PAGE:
I sense readers might be on the verge of giving up with this book because it ain’t nothing to do with dogs! There was a large part of me that agonised over what to include and what to leave out, not only with this chapter but with all the chapters in this section. Perhaps I might be forgiven for making another ‘sales pitch’ for this whole section! That is that if good, honest folk aren’t as fully aware of the major characteristics of this new century, as this author wasn’t before the research, we cannot develop the passion and zeal for saying and promoting, as far and wide as we can, that ‘enough is enough’!
One more quotation to round off the chapter.
The Guardian newspaper published an article in October 2013 written by Larry Elliott, the newspaper’s economics editor. It was entitled: Saving the planet from short-termism will take man-on-the-moon commitment.
We choose to go to the moon. So said John F Kennedy in September 1962 as he pledged a manned lunar landing by the end of the decade.
The US president knew that his country’s space programme would be expensive. He knew it would have its critics, but he took the long-term view. Warming to his theme in Houston that day, JFK went on: “We choose to go to the moon in this decade and do the other things, not because they are easy but because they are hard, because that goal will serve to organise and measure the best of our energies and skills, because that challenge is one that we are willing to accept, one we are unwilling to postpone, and one which we intend to win, and the others too.”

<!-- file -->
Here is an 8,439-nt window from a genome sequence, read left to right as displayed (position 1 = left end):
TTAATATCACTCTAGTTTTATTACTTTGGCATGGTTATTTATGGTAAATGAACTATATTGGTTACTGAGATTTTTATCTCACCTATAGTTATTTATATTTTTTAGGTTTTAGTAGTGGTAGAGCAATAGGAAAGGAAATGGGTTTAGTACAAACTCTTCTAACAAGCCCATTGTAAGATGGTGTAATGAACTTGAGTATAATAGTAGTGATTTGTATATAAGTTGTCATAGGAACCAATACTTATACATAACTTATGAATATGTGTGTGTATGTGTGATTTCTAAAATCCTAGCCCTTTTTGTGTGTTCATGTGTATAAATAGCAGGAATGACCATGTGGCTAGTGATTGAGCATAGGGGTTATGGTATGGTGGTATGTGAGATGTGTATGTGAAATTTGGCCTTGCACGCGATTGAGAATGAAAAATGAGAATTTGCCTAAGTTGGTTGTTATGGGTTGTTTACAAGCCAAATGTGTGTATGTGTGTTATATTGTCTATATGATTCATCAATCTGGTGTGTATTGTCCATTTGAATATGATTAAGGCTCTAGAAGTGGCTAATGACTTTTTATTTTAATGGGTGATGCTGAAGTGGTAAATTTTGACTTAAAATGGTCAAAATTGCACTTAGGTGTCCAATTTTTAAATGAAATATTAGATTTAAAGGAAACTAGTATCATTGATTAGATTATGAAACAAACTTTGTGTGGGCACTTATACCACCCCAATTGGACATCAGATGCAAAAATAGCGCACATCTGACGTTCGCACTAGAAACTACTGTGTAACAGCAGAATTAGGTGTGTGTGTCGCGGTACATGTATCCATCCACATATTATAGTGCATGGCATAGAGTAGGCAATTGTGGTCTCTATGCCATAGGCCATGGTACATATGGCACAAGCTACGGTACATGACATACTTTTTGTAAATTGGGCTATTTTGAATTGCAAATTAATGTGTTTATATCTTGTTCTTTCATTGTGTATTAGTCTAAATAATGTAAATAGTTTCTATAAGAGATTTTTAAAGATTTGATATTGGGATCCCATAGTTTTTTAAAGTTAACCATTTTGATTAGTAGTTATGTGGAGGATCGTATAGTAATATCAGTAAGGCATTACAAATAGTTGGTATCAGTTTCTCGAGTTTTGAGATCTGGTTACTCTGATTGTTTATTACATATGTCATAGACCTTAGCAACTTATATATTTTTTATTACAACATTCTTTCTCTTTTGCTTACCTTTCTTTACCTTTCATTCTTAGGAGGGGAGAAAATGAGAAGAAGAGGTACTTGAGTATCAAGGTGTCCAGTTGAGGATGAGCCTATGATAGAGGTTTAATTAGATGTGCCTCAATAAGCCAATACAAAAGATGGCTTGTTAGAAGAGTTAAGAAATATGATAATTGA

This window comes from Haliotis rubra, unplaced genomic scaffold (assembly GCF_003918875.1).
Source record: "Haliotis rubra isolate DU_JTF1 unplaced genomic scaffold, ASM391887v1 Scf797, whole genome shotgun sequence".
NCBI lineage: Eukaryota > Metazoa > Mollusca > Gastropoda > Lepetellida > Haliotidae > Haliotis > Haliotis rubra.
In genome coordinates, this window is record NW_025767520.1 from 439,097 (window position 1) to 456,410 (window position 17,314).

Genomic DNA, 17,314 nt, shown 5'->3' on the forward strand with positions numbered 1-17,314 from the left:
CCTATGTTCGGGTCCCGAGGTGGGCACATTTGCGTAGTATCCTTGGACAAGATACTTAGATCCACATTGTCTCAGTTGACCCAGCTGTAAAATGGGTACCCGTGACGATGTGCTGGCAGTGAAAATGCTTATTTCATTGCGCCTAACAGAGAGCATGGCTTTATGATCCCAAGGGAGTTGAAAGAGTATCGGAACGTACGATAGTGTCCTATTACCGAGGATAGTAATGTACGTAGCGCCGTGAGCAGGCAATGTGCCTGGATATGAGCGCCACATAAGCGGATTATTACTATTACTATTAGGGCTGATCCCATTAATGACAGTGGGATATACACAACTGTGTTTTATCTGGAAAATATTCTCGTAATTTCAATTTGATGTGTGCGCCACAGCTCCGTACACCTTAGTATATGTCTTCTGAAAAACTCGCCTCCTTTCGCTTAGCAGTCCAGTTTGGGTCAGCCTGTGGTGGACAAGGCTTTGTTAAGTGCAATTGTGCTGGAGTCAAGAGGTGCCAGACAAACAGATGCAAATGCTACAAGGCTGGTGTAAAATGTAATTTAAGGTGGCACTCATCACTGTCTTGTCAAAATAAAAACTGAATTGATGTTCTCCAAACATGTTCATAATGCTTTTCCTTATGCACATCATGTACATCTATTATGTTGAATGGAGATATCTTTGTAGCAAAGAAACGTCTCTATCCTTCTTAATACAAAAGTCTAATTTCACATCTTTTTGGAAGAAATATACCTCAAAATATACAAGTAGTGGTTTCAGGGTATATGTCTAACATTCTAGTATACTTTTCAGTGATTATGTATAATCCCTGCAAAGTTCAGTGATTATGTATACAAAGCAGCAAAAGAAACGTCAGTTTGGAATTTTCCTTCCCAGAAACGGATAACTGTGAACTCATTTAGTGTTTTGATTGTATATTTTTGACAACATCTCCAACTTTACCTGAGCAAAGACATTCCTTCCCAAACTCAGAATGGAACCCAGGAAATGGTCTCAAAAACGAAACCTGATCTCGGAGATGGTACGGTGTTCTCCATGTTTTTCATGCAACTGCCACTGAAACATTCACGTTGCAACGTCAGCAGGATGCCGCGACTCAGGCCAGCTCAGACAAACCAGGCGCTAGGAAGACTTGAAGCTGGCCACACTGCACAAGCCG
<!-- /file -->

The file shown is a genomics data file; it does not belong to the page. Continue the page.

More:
That was the world’s richest country at the apogee of its power in an age where both Democrats and Republicans were prepared to invest in the future. Kennedy’s predecessor, Dwight Eisenhower, took a plan for a system of interstate highways and made sure it happened.
Contrast that with today’s America, which looks less like the leader of the free world than a banana republic with a reserve currency. Planning for the long term now involves last-ditch deals on Capitol Hill to ensure the federal government can remain open until January and debts can be paid at least until February.
The US is not the only country with advanced short-termism. It merely provides the most egregious example of the disease. This is a world of fast food and short attention spans, of politicians so dominated by a 24/7 news agenda that they have lost the habit of planning for the long term.
That doesn’t get any easier to read and take in as one continues.